Each of these levels has servers with authority over the level in question; these are called Authorized or Authoritative servers.
Authorized servers are responsible for providing answers to recursive servers on search requests and framed at the level or zone in which they are inherent.
The path of the servers responsible for containing the records associated with the domain name is defined with the queries made by the recursive servers and the answers offered by the Authorized servers.
It is in these records where the domain name information is stored.
Types of DNS records
There are several types of records; here is a short list of them:
Host A or AAA records
These records associate a specific IP address with a domain name. There are A records for IPv4 addresses and AAA records for an IPv6 address.
example.com A 192.168.5.25
CNAME Records (Canonical Name)
This type of record is used to assign an alias to a true or canonical domain name.
It is used when we have several services in the same physical server or when we have a web service in a domain that is not our own.
ftp.example.com CNAME example.com
onlinesale.example.com CNAME anothercompany.com/example/sale.cgi
Bear in mind that a CNAME record can only point to an existing A or AAA record. It cannot point to another CNAME record, thus avoiding the possibility of infinite cycles.
If the IP address of a host changes, only the A or AAA record needs to be modified and the CNAME records can remain unchanged.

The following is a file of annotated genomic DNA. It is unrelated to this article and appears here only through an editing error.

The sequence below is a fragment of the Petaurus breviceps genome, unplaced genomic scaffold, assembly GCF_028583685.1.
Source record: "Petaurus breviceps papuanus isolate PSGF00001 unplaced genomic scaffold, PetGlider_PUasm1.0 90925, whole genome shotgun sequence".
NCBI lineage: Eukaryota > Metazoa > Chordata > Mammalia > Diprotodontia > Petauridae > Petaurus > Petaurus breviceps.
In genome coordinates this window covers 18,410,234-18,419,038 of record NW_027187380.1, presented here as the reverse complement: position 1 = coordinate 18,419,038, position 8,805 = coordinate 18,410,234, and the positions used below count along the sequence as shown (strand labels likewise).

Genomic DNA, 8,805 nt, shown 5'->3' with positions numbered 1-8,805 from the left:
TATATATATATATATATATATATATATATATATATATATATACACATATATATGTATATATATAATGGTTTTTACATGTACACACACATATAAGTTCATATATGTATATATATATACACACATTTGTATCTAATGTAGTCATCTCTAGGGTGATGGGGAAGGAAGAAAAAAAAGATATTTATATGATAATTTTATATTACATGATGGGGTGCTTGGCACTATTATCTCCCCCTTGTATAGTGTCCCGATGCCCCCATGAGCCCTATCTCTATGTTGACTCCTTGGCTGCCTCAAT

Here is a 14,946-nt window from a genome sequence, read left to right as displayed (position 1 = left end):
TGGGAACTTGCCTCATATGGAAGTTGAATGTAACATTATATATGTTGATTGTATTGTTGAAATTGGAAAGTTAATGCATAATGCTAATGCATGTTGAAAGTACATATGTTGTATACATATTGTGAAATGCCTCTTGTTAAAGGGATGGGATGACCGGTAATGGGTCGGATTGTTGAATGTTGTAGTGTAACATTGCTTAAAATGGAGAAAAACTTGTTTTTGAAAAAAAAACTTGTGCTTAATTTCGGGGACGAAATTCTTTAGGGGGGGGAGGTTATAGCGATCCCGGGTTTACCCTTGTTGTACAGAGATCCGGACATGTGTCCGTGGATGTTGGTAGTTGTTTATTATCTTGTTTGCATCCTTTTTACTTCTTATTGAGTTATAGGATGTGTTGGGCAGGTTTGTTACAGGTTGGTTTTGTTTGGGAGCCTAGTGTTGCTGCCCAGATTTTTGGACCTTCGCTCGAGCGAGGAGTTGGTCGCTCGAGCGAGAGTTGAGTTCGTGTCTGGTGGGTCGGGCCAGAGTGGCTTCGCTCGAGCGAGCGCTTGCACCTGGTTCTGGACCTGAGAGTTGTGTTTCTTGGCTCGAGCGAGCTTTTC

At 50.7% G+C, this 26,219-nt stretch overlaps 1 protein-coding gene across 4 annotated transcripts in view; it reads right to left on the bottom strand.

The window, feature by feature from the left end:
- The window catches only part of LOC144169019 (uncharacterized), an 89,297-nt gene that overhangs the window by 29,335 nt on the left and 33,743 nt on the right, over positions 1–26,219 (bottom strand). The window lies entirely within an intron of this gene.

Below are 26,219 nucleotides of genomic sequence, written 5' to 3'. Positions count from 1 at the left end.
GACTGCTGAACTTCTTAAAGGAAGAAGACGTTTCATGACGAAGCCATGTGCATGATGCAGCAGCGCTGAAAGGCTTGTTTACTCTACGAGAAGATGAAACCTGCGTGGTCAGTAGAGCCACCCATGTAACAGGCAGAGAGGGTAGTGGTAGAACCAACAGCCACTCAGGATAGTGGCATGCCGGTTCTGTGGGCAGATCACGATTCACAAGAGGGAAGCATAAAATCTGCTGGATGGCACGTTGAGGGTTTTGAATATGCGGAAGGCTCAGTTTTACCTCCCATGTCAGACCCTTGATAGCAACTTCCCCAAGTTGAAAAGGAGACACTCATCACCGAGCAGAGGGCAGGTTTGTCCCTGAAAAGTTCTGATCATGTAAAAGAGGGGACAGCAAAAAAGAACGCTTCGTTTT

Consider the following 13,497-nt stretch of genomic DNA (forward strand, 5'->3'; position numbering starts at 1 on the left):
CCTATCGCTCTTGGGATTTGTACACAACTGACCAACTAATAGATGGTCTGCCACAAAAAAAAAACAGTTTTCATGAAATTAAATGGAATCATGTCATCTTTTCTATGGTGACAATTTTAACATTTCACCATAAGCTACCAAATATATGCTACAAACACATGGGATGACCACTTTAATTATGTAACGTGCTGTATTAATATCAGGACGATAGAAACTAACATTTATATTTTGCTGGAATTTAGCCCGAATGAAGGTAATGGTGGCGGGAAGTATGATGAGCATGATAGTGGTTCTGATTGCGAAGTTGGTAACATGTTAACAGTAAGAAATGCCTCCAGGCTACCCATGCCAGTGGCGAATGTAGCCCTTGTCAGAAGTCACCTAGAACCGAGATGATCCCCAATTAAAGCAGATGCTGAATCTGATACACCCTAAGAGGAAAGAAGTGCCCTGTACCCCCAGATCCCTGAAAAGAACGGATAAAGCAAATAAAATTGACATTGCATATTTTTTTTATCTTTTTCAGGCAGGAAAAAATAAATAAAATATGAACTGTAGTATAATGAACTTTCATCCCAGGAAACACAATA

MX records (Mail Exchange)
This record type specifies how the name associated with an email should be resolved.
Associates the domain name (taken after the @ in the mail address) with one or more mail servers, specifying a priority level for each of them.
example.com MX(10) mail.example.com
About DNS Monitoring
Having reviewed the basic concepts about DNS we can define what a DNS monitoring system could be and what we can expect from it.
The basic check may correspond to the verification of connectivity between our network and the configured recursive server (either a public server, or a server contracted to an Internet service provider or specifically DNS services).
In addition to connectivity, we can verify that our domain name is being resolved correctly.
This type of basic check is usually performed using the Network validation tools that our monitoring tool provides.
With this check-up we can get information like:
- The number of times the recursive DNS server is out of service.
- Failures in the resolution of our domain name.
- The response time registered to resolve a domain name.
Checking Outgoing Traffic Volume